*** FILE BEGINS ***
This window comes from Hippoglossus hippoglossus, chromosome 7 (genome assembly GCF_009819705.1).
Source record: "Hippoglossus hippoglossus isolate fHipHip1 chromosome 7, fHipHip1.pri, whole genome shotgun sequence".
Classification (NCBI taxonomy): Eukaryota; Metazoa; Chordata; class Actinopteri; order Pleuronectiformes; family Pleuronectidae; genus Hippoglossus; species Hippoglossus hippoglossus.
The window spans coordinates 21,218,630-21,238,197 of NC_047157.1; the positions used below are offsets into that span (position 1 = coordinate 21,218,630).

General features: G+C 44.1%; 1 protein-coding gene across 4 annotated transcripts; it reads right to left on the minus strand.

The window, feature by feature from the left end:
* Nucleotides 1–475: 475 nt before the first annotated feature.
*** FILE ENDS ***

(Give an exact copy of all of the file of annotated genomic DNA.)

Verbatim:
This window comes from Hippoglossus hippoglossus, chromosome 7 (genome assembly GCF_009819705.1).
Source record: "Hippoglossus hippoglossus isolate fHipHip1 chromosome 7, fHipHip1.pri, whole genome shotgun sequence".
Classification (NCBI taxonomy): Eukaryota; Metazoa; Chordata; class Actinopteri; order Pleuronectiformes; family Pleuronectidae; genus Hippoglossus; species Hippoglossus hippoglossus.
The window spans coordinates 21,218,630-21,238,197 of NC_047157.1; the positions used below are offsets into that span (position 1 = coordinate 21,218,630).

General features: G+C 44.1%; 1 protein-coding gene across 4 annotated transcripts; it reads right to left on the minus strand.

The window, feature by feature from the left end:
* Nucleotides 1–475: 475 nt before the first annotated feature.